Members of the Coalition against Exclusions and Violations caused by the Commonwealth Games work closely with several of the above-mentioned groups and present below a charter of demands, which emerged from discussions with them.
1. Immediate and Just Compensation to: a. Construction workers on all CWG sites; b. Rehabilitation and adequate compensation to slum dwellers who were evicted during the Commonwealth Games, and moratorium on eviction of the 44 listed JJ clusters; c. Daily wage labourers, homeless citizens, ‘beggars’, and other informal sector workers who were not permitted to carry out business in the run-up to as well as during the CWG.
2. A clear legacy plan for the CWG, which explains how the well-being of the citizens will be ensured, how the infrastructure created for the Games will be equitably used, and how benefits will be distributed to disadvantaged and marginalised groups.
3. Immediate return of Rs. 678.91 crore diverted from the Special Component Plan (Scheduled Caste Sub Plan) for the purpose of Commonwealth Games by the end of the financial year 2010-11. a. SCP fund should be kept aside before allocating to the line departments / ministries. b. Entire SCP fund should be spent on programmes directly benefiting individuals, families and hamlets. Programmes related to education and employment should be focused on individuals and families, and civic amenities related programmes should be focused on hamlets.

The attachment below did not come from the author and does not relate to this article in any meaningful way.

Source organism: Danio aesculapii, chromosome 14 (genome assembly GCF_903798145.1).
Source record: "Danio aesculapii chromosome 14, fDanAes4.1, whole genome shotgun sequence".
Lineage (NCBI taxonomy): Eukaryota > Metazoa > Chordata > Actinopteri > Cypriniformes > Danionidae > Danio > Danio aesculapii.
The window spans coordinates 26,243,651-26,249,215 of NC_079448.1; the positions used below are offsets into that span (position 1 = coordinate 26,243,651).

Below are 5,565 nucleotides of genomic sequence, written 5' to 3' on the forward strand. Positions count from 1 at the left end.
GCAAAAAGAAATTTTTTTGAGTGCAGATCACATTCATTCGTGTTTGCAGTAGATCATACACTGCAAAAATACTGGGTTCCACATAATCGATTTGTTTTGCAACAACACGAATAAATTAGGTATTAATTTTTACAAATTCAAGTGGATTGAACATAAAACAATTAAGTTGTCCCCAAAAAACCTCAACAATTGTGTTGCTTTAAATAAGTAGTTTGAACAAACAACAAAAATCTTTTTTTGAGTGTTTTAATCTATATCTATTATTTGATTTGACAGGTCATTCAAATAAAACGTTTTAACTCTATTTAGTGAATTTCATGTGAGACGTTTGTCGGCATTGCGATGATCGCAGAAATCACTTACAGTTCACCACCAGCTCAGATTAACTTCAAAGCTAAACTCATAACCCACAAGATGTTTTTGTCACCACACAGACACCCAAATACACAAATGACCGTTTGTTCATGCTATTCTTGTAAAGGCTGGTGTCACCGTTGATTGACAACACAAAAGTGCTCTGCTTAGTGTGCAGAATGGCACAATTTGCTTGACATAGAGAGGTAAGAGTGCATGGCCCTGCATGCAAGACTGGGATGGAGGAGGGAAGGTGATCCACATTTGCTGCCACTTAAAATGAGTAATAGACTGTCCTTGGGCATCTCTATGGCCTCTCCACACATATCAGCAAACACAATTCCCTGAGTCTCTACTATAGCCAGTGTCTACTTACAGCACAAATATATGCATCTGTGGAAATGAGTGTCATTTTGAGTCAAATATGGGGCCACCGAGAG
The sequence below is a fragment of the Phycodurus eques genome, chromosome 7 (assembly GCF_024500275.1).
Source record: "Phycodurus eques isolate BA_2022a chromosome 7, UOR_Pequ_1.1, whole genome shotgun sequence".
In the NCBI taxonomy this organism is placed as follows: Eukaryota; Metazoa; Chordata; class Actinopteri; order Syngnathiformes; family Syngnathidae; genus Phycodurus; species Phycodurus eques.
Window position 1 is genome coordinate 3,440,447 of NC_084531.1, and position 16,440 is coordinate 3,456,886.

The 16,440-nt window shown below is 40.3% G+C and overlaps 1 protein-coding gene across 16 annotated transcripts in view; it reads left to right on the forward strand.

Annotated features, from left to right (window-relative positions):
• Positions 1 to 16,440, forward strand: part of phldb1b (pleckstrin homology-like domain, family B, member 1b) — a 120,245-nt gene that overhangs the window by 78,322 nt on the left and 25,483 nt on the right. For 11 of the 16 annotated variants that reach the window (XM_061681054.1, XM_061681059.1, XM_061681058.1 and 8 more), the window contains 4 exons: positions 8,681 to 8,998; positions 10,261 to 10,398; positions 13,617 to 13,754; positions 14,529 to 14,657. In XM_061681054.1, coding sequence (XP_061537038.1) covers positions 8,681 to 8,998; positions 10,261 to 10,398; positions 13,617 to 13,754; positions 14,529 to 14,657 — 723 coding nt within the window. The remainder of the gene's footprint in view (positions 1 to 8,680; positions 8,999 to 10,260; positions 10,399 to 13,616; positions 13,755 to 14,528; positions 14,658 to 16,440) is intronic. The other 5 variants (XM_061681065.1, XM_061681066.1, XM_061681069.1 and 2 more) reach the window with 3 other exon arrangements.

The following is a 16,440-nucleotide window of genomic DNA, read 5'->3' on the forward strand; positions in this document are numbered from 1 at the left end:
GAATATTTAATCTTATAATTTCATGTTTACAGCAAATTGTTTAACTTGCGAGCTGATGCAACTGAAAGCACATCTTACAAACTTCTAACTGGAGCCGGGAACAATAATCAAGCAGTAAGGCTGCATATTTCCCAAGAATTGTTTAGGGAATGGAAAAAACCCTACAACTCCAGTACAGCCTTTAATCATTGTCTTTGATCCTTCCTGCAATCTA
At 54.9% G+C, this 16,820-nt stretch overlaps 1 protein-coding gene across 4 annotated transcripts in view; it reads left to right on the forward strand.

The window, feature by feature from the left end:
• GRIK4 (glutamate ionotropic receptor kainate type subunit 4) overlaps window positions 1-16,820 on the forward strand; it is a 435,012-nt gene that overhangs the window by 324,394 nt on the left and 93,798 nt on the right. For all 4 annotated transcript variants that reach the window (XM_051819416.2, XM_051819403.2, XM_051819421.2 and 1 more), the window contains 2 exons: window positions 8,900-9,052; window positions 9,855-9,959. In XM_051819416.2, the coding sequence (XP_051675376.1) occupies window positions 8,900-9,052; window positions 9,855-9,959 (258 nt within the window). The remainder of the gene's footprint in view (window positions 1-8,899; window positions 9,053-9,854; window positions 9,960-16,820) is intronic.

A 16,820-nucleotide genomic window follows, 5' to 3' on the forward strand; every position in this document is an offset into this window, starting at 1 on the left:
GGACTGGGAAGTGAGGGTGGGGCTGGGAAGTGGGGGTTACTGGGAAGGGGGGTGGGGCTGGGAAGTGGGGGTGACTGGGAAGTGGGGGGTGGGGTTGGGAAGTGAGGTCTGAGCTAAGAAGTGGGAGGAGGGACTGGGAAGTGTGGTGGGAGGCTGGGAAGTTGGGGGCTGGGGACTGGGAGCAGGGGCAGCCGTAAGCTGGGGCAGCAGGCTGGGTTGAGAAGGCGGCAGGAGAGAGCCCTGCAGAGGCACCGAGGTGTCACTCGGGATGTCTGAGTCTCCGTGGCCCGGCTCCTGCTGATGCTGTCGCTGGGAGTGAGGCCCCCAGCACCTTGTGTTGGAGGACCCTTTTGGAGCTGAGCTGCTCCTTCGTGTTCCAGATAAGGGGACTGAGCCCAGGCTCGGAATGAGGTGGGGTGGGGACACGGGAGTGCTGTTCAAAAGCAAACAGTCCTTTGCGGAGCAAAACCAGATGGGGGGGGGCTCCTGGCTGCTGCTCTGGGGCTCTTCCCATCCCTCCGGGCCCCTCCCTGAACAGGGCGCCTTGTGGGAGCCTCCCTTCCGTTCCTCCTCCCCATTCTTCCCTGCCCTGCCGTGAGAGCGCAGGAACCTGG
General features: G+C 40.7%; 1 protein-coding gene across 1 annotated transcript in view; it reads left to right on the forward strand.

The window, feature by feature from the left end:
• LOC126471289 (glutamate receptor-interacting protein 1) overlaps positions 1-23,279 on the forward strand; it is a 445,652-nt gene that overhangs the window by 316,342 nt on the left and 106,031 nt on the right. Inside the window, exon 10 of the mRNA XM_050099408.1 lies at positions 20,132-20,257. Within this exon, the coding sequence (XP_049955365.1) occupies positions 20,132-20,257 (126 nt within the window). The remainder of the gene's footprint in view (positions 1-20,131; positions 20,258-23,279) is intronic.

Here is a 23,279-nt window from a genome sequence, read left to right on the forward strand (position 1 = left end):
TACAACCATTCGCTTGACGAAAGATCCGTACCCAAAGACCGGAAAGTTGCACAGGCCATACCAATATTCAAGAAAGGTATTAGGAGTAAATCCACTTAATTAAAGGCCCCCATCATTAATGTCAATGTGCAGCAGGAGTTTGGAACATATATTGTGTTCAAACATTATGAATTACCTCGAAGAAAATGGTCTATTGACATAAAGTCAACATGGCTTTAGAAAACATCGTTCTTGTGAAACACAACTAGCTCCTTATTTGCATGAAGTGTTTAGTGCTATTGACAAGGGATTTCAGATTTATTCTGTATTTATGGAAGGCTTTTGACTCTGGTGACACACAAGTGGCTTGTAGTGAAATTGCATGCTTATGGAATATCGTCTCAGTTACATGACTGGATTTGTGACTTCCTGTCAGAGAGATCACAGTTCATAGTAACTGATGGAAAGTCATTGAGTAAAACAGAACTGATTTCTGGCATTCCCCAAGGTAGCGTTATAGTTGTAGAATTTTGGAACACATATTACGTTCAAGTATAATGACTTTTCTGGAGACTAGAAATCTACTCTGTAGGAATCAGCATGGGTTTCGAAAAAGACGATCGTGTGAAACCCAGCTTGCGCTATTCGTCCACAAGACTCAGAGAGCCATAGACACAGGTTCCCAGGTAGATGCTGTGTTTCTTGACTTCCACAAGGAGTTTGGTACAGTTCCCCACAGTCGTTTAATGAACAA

4. All investigation agencies must include human rights violations in the ambit of their enquiry. The investigations should also probe all relevant senior government officials.
5. The perpetrators of these crimes must be identified and suitable action must be taken against the guilty, in accordance with the law.
1 The Coalition comprises representatives and partners of Housing and Land Rights Network, Indo Global Social Service Society, Jhuggi Jhopadi Ekta Manch, National Campaign for Dalit Human Rights, Hazards Centre and Praxis (as secretariat of Social Equity Watch)
To link to this article and get a PDF of the Charter of Demands, visit the South Asia Citizens Web athttp://www.sacw.net/spip.php?page=imprimer&id_article=1732
From MSN news:
New Delhi, Dec 7 (PTI) A coalition of civil society groups today demanded “justice” for victims of alleged large- scale human rights violations” of rickshaw pullers, street vendors and pavement dwellers during the Commonwealth Games.
The demands include immediate compensation to construction workers who had worked at the Games venues and daily wage earners who were not allowed to do business during the time as well as rehabilitation of those evicted from their homes.
The ”Coalition against Exclusion and Violations caused by the Commonwealth Games” by Social Equity Watch has released a community charter to counter “continued lack of redressal” of the grievances of the marginalised arising out of the preparations for the mega-event.
“Corruption is one major aspect, but alongwith corruption accountability of the government to the welfare of the people which has been violated…,” Paul Divakar of National Campaign on Dalit Human Rights (NCDHR) said on the charter”s purpose.
The return of Rs 678.91 crore diverted from the Special Component Plan (Scheduled Caste Sub Plan) for CWG by the government by end of this year has also been demanded.